The long-term objective of this research is to identify brain structures directly involved in the control of posture, locomotion and steering of human locomotion. Quantification of neuronal networks during human locomotion is possible through metabolic trapping with 18F-fluorodesoxy-glucose (18F-FDG PET, as detailed in the previous research project). This technique allows us to compare whole brain activations between real tasks (posture, gait and steering of gait), currently not possible with any other imaging modality. A non-invasive brain stimulation technique is also used to modulate activity in key cortical areas. Finally, we also compare activated areas in natural and laboratory conditions to better understand the universality of these brain activations during posture and locomotion. With this research our goal is to contribute to the fundamental knowledge of how the central nervous system controls human posture and locomotion by revealing the neuronal networks involved in these tasks. Furthermore, by manipulating the various cortical areas involved in steering of locomotion we will significantly improve our knowledge of brain function for the control of whole-body movement. The knowledge acquired from this research program may eventually contribute to the training of posture and locomotor abilities to optimize the performance of athletes and also contribute to the development of preventive programs to compensate for declines in posture and mobility.
One of the most important goals for stroke survivors, who have motor impairments, is to walk independently again. Unfortunately, the risk of falling after stroke is higher than for people among the general population. In the general population the risk of hip fracture due to falls is 8 times higher during turning while walking than walking straight (Cumming and Klineberg 1994). Thus, it is not surprising that subjects who had a stroke mostly fall during walking and turning or during transfers. Currently, little is known on how steering of locomotion is organized at the brain level, mostly because of lack of measures to quantify these changes DURING walking. Hence, even less is known on how brain activations for the steering of locomotion are modulated following an injury such as a stroke.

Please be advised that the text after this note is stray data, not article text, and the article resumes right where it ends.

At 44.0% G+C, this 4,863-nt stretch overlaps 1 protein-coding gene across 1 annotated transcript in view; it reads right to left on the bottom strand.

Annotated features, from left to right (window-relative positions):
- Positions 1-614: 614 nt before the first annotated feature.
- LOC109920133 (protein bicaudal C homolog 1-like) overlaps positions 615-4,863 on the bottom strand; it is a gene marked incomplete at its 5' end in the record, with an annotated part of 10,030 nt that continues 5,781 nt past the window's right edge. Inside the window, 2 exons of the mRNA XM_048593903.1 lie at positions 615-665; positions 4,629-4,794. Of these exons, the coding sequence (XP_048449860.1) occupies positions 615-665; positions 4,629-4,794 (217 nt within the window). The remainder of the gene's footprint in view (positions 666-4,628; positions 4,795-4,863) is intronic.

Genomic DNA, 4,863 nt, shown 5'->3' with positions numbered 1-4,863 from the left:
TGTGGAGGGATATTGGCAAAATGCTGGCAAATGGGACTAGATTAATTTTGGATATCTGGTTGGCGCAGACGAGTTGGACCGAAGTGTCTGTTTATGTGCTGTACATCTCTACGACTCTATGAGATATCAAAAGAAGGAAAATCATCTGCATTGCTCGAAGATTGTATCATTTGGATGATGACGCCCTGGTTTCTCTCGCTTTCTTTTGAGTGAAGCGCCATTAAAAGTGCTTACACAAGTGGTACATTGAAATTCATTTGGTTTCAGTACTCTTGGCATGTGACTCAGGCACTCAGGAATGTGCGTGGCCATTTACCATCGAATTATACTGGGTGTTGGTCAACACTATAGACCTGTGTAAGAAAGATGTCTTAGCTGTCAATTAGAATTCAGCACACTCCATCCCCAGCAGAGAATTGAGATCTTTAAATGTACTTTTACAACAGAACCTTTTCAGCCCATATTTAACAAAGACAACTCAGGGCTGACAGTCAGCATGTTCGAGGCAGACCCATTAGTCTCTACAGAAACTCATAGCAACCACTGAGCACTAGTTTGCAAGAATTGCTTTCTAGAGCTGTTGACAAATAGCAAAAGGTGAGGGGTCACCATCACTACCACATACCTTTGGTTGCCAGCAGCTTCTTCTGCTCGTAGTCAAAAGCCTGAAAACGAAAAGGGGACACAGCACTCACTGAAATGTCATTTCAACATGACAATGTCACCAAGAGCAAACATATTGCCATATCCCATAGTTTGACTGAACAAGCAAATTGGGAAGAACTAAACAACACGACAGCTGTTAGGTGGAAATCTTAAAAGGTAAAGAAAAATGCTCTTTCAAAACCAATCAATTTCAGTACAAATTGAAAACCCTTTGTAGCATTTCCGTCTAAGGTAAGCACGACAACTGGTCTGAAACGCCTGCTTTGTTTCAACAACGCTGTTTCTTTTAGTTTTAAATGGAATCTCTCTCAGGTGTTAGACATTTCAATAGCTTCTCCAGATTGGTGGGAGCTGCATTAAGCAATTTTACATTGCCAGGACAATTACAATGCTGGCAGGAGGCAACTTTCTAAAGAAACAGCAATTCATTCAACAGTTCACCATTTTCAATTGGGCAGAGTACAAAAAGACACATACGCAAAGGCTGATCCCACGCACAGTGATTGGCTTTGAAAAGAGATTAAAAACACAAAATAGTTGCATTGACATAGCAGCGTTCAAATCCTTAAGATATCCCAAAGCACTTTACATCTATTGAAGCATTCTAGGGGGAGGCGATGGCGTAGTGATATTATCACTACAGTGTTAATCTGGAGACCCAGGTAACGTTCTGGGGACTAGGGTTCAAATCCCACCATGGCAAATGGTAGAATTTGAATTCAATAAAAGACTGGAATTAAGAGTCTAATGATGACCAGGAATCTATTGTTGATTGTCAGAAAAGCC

In the HBCL lab, a unique imaging approach to quantify brain activation changes while subjects are walking: 18F-fluorodesoxy-glucose Positron Emission Tomography (18F-FDG PET) imaging. 18F-FDG is a glucose analog taken up by neurons in the same way as normal glucose. The 18F-FDG tracer is injected immediately prior to a gait task and is metabolically trapped by neuronal cells while subjects are actually walking. 18F-FDG concentration in the brain can be imaged with PET before the tracer decays. Therefore, it is only brain regions activated by the motor tasks performed during the 20 minute uptake period that is imaged in the PET scanner. We specifically use this technique to identify brain networks activated during steering of locomotion in subjects with stroke. Finally, non-invasive brain stimulation techniques will be used to stimulate cortical areas measured with 18F-FDG PET.
The human brain has a considerable capacity to adapt its functional networks to acute brain lesions (stroke, trauma): a process summarized as functional neuroplasticity. Although a major driving force for the recovery of function after stroke, neuroplasticity is not always most beneficial for patients. It has been shown that for a satisfactory recovery of motor as well as language functions after stroke, the re-activation of functional networks in the affected hemisphere is more efficient than the recruitment of homologous regions in the intact hemisphere. This favorable re-activation of functional networks in the affected hemisphere is often compromised by a lack of inhibitory activity from the damaged hemisphere onto the intact hemisphere. This transcallosal disinhibition phenomenon causes an increased excitability of the intact hemisphere and thus favors the recruitment of less effective functional networks contralateral to the stroke.
Most recently, non-invasive brain stimulation techniques employing repetitive transcranial magnetic stimulation (rTMS) or transcranial direct current stimulation (tDCS) have widely been used to investigate brain plasticity. As new evidence emerges from clinical pilot studies, brain stimulation techniques show great potential to become effective therapeutic tools to re-establish balance in motor cortex excitability between both hemispheres. Yet, it is unknown whether these changes in motor cortex excitability actually translate into long-lasting improvement of motor function or which stimulation techniques are best suited for potential clinical application.
With this project, our aim is to modulate transcallosal inhibition in acute stroke patients using several non-invasive brain stimulation techniques in order to facilitate the recovery of motor networks in the affected hemisphere. Brain stimulation is be given during daily sessions of upper-limb rehabilitation therapy. Three types of non-invasive brain stimulation protocols are compared in a blinded, randomized placebo-controlled design with respect to their potential for suppressing brain activity in the unaffected part of the brain and for facilitating recruitment of motor areas in the affected area, in the early phase of rehabilitation. Clinical scales, fMRI and motor evoked potentials are used to quantify motor improvement, suppression of contra-lateral and facilitation of ipsi-lateral brain activity in the motor system. Assessments take place before and after the 10-day therapy regiment and at 3 and 6 months. The outcome of this study will directly impact the design of future larger scale multi-centre trials on non-invasive brain stimulation and influence our current approach to post-stroke rehabilitation.